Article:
A new DIGIC 7 processor plays an essential role in this camera to achieve this.
On the video performance part, you only see 1080P at 60FPS. Well, the performance seems pretty nice and smooth, considering the compact camera niche. The default movie mode is 30FPS, and you have to go with 60 FPS to enjoy the high quality from this good small camera.
Anyways, Canon G9 X Mark II also enjoys an upgrade in the battery section. The slightly improved battery isn’t that impressive, but take this upgrade as a blessing, and you can take up to 235 shots in one charge. However, there is an extendable count of 80 shots if you select ECO mode for longer up-time.
Moreover, things are verily simple and straightforward in the display section. The 3” touch LCD is fixed and hasn’t been partnered up with EVF.
- Much competitive price than its rivals
- Excellent image quality
- Improved burst and buffer count
- Refined processing speed than the previous model
- Bluetooth, Wi Fi and NFC Enabled (Black)
- Fixed LCD and no EVF
- No 4K video
Why should one buy this?
Yes! There are some features lacking here, but a 1-inch sensor, speediest AF, and most important good image quality would make this camera the right decision to upgrade from your smartphone. Wi Fi and NFC feature with 3inch LCD Screen will help tourist in easy to use there camera. Additionally, PowerShot G9 X Mark II the competitive price is why you can shortlist this gadget while searching for the best point and shoot cameras under 500.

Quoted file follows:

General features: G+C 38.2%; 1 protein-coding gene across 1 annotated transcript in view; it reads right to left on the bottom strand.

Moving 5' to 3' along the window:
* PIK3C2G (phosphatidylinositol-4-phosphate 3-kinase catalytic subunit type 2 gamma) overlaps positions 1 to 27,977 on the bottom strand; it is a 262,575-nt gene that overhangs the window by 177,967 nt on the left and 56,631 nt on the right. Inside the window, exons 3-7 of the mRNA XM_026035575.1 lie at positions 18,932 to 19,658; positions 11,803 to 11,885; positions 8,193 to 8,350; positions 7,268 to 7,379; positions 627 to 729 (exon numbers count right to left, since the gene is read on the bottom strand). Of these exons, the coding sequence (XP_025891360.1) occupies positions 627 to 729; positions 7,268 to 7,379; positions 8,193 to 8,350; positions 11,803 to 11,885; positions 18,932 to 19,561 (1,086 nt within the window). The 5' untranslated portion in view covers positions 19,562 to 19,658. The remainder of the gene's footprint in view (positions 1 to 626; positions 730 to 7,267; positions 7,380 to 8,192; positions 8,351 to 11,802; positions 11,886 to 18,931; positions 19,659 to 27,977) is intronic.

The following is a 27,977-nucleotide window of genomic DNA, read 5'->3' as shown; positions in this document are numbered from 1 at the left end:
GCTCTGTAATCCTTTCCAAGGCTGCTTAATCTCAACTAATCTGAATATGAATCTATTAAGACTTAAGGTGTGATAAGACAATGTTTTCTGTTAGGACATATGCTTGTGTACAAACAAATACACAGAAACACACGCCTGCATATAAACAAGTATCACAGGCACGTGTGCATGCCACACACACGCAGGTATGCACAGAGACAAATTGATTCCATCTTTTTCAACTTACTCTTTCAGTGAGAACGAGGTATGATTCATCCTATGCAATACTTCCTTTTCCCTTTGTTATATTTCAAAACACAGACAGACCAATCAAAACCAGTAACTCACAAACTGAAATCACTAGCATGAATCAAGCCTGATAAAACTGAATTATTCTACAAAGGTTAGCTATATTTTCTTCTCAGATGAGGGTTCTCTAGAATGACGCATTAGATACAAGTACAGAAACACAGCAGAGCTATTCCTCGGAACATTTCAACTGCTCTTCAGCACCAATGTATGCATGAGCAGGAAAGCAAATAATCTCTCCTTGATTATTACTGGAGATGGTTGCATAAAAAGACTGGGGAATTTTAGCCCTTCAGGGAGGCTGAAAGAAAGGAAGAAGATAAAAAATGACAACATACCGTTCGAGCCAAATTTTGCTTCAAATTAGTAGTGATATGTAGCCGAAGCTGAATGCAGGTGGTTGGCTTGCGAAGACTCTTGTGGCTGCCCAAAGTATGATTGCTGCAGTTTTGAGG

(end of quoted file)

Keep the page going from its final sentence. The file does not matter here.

The Bottom Line – My Best Camera Recommendations:
Finding an all-rounder good compact camera isn’t an easy task as it looks to be. Well, with this list of products, every camera has its own unique performance characteristics. However, which camera has fascinated me the most? I am making two camera recommendations that I assume these one of the best point and shoot cameras under 500 will give you an all-around performance in most situations.
I am picking Panasonic Lumix FZ300 as a clear winner due to its much professional approach and charismatic styling. The splash and dustproof ability, much faster AF, fully articulated screen, and highest burst count make this camera to become useful in almost every type of photo and videography.
On the runner-up, you can find another Lumix boy, Panasonic ZS100/TZ100. The camera competes well with its 1”-type sensor, impressive low-light performance, versatile 4K abilities, and very well built high quality. The only thing that put him behind the FZ300 is the non-articulated or tilt screen that would cause difficulties to shoot vlogs or selfies.
Other than these, every cameras is good at a particular department. You can check those too, and tune your consideration accordingly.
If looking for a detailed review and a perfect match for your DSLR Camera on a low Budget then visit this article.
What to check while buying the best point and shoot camera under 500
Well, I know, due to the 500 limit budget, your concerns for fewer features are apparent. But then, what standards do you have to follow in search of your best digital camera under 500? I am placing out a buying guide that will lead you much closer to your winning product. Let Jumps to these;
Keep a check on Sensor: